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Belgium could see a ‘cold wave’ as temperatures stay below freezing all week

15:03 08/02/2021
Think of the birds, says wildlife expert, who encourages more feeding to help smaller species survive

Those of you enamoured with the snow on the ground and rooftops will be happy to know that it will stick around for the next few days. That’s because temperatures will not rise above freezing until the weekend.

It will get to a frigid -9°C for the next four nights in the Brussels area, with the lows staying well below zero for the foreseeable future. Daytime highs will stay below zero until at least Saturday – when 1°C is predicted.

Next Sunday and Monday should hover around 4°C, when snow could melt away. After that, temperatures are predicted to drop again, but with highs remaining above freezing.

The temperatures in some places in Belgium are expected to drop to lows of -15C by Wednesday night. The country could even be looking at a ‘cold wave’ this week, designated when the average temperature does not rise above freezing for five days straight and when it is below -10°C for three of those nights. The last cold wave was in 2012.

The northern parts of Belgium got the most snow, with areas bordering the Netherlands seeing up to 10 centimetres this weekend. Residents are advised to drive only if necessary this week, with roads turning icy.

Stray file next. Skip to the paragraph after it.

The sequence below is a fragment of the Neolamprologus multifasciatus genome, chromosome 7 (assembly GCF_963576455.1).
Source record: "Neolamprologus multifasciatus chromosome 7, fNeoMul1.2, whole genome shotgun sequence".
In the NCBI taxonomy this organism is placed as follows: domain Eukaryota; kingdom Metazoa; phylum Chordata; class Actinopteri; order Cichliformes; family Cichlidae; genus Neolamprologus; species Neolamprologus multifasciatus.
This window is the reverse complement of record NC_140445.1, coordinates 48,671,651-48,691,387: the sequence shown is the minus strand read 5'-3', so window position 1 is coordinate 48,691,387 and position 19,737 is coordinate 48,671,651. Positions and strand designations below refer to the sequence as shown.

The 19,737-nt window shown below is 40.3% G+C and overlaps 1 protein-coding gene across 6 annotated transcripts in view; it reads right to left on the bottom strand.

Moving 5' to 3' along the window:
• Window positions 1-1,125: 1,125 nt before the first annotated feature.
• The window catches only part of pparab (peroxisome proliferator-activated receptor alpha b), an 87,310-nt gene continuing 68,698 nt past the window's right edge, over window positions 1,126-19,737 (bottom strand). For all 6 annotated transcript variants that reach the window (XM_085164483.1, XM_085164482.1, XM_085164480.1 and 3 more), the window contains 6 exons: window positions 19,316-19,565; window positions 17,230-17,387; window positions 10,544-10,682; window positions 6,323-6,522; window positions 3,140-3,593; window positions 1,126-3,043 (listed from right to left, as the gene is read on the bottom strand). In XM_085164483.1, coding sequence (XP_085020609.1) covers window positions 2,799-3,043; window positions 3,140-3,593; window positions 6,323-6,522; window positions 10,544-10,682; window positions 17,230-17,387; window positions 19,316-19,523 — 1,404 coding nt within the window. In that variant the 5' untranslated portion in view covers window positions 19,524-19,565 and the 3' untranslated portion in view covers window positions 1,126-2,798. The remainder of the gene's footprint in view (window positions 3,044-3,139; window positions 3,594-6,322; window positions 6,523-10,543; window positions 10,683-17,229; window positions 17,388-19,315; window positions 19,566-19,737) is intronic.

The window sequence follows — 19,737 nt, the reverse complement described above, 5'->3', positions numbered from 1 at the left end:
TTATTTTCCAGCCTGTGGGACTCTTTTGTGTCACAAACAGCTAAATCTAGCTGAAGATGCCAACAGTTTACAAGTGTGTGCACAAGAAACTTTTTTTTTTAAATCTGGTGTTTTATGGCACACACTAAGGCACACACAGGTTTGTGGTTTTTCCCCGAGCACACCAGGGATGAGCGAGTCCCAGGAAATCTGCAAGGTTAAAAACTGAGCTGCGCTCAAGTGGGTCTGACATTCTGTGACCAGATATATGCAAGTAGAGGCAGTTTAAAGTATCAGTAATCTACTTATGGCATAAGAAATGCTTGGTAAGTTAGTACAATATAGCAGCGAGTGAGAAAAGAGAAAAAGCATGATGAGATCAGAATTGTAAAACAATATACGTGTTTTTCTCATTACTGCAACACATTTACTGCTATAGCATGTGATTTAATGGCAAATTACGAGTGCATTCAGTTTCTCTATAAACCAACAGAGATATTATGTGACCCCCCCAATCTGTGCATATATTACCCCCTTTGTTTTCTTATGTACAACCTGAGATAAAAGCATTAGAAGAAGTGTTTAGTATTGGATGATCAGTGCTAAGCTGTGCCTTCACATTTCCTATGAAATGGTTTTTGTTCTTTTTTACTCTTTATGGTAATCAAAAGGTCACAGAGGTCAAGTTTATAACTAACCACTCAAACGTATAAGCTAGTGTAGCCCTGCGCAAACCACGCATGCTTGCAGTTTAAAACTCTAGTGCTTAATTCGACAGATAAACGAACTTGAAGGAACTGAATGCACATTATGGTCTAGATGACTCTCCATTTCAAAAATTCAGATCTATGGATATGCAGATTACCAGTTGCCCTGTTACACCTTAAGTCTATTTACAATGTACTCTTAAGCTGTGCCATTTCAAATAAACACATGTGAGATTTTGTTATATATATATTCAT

Feathered friends

It turns out that humans are not the only ones feeling the biting cold: Natuurpunt is asking citizens to help feed the smaller species of birds, who often have a hard time finding enough food under layers of snow and ice.

“Garden species such as tits and finches have a body temperature of about 40°C,” Koen Leysen of the environmental organisation told VRT. “It’s not an easy task to maintain that in this freezing cold with a wind chill of 15 below zero.”

In these temperatures, if smaller birds do not find food in the first two hours of the morning, he says, they can easily die. “We can and we must help them. It is a matter of life and death.”

Leysen suggests not just filling up the bird feeder, but scattering seeds on the ground or a terrace. Bits of apple are also a welcome change from birdseed, as are peanuts. And it’s the perfect time to provide birds with suet cakes, which can be made or bought and hung from trees or terrace railings.

But don’t worry about water, he assures. The birds ingest snow just fine.

Photo ©Getty Images

Written by Lisa Bradshaw